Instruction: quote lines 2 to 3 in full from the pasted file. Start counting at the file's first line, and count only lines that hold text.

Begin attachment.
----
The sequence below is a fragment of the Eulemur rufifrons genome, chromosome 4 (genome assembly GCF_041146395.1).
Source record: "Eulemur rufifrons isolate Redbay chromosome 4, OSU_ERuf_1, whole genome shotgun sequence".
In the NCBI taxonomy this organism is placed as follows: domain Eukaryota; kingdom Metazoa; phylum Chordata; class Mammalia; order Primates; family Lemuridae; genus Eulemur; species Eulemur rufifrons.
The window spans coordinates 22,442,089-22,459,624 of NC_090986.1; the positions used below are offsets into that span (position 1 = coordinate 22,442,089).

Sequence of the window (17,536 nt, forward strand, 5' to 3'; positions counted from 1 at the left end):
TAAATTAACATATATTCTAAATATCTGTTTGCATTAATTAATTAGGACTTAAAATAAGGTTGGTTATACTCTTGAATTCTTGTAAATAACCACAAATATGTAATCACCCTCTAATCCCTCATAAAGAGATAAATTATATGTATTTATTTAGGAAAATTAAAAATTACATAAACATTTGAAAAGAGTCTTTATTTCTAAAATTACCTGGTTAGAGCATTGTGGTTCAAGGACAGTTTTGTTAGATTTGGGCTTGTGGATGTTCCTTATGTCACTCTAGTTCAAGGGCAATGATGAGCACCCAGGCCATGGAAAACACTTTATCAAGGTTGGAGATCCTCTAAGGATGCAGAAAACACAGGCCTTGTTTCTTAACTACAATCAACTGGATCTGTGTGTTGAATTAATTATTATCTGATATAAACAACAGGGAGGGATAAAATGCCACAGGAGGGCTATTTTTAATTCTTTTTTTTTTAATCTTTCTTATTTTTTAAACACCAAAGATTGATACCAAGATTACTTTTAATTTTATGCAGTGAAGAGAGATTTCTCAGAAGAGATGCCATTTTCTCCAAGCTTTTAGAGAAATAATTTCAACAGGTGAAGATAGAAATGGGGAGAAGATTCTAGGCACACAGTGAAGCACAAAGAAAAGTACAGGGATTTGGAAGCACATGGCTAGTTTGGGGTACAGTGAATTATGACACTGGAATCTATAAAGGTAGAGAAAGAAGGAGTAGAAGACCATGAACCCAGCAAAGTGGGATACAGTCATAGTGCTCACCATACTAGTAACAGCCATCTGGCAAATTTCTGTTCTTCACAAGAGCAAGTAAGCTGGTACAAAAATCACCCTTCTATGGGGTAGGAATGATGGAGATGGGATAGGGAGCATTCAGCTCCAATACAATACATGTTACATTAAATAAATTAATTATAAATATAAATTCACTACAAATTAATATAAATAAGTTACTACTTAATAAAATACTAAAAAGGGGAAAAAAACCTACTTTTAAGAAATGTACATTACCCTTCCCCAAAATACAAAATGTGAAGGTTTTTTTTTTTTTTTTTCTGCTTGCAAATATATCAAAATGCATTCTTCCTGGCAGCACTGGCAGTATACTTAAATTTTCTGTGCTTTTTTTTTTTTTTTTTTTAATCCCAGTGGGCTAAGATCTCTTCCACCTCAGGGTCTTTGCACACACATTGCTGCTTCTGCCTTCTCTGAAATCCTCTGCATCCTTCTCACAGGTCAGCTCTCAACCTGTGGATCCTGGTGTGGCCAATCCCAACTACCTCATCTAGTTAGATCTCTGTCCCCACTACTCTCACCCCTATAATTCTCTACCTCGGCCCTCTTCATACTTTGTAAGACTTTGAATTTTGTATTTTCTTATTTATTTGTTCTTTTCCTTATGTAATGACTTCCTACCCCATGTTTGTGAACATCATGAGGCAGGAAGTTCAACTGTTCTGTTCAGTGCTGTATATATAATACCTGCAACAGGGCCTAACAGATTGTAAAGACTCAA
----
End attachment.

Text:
Source record: "Eulemur rufifrons isolate Redbay chromosome 4, OSU_ERuf_1, whole genome shotgun sequence".
In the NCBI taxonomy this organism is placed as follows: domain Eukaryota; kingdom Metazoa; phylum Chordata; class Mammalia; order Primates; family Lemuridae; genus Eulemur; species Eulemur rufifrons.